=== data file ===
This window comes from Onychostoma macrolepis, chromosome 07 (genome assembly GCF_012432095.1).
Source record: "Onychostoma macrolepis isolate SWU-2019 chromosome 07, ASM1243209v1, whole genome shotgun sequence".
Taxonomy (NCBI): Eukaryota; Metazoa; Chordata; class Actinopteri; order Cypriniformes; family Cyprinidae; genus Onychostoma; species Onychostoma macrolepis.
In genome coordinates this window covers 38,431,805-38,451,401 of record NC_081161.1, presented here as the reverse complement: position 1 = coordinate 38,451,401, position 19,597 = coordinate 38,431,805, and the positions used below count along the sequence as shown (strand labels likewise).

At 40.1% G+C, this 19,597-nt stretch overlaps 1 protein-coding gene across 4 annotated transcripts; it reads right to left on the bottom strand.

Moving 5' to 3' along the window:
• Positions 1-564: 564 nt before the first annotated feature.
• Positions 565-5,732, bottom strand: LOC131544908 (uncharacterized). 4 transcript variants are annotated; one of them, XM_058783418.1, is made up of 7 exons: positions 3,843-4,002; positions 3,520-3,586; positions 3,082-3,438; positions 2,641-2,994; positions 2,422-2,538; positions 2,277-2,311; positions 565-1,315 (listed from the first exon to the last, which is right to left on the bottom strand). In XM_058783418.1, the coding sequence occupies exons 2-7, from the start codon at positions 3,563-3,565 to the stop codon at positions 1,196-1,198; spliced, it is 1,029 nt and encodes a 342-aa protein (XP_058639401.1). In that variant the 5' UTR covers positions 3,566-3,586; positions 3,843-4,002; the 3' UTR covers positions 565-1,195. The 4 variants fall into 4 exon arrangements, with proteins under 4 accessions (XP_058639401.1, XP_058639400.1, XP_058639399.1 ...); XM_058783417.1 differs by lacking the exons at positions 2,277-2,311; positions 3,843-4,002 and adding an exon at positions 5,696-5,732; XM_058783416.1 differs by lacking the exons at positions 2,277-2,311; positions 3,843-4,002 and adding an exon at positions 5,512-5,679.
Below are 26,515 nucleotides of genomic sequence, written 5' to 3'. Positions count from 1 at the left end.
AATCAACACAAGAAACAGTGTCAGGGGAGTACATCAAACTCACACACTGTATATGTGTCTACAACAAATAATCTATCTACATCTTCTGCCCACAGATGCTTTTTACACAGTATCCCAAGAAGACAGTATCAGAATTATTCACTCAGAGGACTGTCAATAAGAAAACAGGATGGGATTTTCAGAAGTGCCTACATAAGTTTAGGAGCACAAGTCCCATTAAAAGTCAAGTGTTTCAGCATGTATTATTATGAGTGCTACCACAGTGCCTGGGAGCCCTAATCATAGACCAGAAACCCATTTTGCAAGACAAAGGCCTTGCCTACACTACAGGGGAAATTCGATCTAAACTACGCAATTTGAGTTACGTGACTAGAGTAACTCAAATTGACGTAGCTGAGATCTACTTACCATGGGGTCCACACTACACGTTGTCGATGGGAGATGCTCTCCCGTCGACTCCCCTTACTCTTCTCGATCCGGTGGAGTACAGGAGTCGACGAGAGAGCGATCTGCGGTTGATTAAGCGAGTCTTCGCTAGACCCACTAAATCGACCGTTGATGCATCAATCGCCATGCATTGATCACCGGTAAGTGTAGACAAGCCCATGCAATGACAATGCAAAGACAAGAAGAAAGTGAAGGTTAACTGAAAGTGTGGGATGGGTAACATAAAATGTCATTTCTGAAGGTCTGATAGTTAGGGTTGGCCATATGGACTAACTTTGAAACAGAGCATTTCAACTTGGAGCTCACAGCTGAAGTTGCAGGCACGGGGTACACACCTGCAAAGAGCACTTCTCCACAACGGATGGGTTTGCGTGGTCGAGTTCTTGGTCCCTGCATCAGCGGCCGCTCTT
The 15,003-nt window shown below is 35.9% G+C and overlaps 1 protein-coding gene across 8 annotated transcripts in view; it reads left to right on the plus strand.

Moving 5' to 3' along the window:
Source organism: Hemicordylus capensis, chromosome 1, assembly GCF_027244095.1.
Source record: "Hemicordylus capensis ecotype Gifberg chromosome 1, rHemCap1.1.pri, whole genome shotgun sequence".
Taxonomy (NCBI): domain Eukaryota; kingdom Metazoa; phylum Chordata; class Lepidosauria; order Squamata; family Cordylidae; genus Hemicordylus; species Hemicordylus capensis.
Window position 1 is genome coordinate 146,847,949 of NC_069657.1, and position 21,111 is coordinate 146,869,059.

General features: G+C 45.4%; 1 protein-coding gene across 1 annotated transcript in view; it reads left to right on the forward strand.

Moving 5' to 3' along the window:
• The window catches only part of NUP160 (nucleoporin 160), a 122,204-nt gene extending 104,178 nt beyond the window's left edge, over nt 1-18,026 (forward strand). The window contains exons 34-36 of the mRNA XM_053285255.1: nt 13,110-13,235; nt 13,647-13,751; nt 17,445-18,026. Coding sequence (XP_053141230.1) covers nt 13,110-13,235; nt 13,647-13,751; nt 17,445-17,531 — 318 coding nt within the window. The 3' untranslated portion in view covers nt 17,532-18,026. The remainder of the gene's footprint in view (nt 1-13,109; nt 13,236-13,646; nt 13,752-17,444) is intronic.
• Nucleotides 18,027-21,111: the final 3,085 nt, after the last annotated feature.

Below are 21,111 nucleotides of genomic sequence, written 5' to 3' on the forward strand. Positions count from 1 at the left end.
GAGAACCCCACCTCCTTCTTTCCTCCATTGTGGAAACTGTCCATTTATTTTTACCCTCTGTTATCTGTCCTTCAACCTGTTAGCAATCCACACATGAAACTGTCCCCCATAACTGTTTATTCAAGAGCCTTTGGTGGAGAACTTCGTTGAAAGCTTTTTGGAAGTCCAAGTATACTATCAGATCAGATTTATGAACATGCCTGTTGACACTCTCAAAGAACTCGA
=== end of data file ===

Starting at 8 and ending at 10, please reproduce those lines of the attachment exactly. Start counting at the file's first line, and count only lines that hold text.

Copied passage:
• Positions 565-5,732, bottom strand: LOC131544908 (uncharacterized). 4 transcript variants are annotated; one of them, XM_058783418.1, is made up of 7 exons: positions 3,843-4,002; positions 3,520-3,586; positions 3,082-3,438; positions 2,641-2,994; positions 2,422-2,538; positions 2,277-2,311; positions 565-1,315 (listed from the first exon to the last, which is right to left on the bottom strand). In XM_058783418.1, the coding sequence occupies exons 2-7, from the start codon at positions 3,563-3,565 to the stop codon at positions 1,196-1,198; spliced, it is 1,029 nt and encodes a 342-aa protein (XP_058639401.1). In that variant the 5' UTR covers positions 3,566-3,586; positions 3,843-4,002; the 3' UTR covers positions 565-1,195. The 4 variants fall into 4 exon arrangements, with proteins under 4 accessions (XP_058639401.1, XP_058639400.1, XP_058639399.1 ...); XM_058783417.1 differs by lacking the exons at positions 2,277-2,311; positions 3,843-4,002 and adding an exon at positions 5,696-5,732; XM_058783416.1 differs by lacking the exons at positions 2,277-2,311; positions 3,843-4,002 and adding an exon at positions 5,512-5,679.
Below are 26,515 nucleotides of genomic sequence, written 5' to 3'. Positions count from 1 at the left end.
AATCAACACAAGAAACAGTGTCAGGGGAGTACATCAAACTCACACACTGTATATGTGTCTACAACAAATAATCTATCTACATCTTCTGCCCACAGATGCTTTTTACACAGTATCCCAAGAAGACAGTATCAGAATTATTCACTCAGAGGACTGTCAATAAGAAAACAGGATGGGATTTTCAGAAGTGCCTACATAAGTTTAGGAGCACAAGTCCCATTAAAAGTCAAGTGTTTCAGCATGTATTATTATGAGTGCTACCACAGTGCCTGGGAGCCCTAATCATAGACCAGAAACCCATTTTGCAAGACAAAGGCCTTGCCTACACTACAGGGGAAATTCGATCTAAACTACGCAATTTGAGTTACGTGACTAGAGTAACTCAAATTGACGTAGCTGAGATCTACTTACCATGGGGTCCACACTACACGTTGTCGATGGGAGATGCTCTCCCGTCGACTCCCCTTACTCTTCTCGATCCGGTGGAGTACAGGAGTCGACGAGAGAGCGATCTGCGGTTGATTAAGCGAGTCTTCGCTAGACCCACTAAATCGACCGTTGATGCATCAATCGCCATGCATTGATCACCGGTAAGTGTAGACAAGCCCATGCAATGACAATGCAAAGACAAGAAGAAAGTGAAGGTTAACTGAAAGTGTGGGATGGGTAACATAAAATGTCATTTCTGAAGGTCTGATAGTTAGGGTTGGCCATATGGACTAACTTTGAAACAGAGCATTTCAACTTGGAGCTCACAGCTGAAGTTGCAGGCACGGGGTACACACCTGCAAAGAGCACTTCTCCACAACGGATGGGTTTGCGTGGTCGAGTTCTTGGTCCCTGCATCAGCGGCCGCTCTT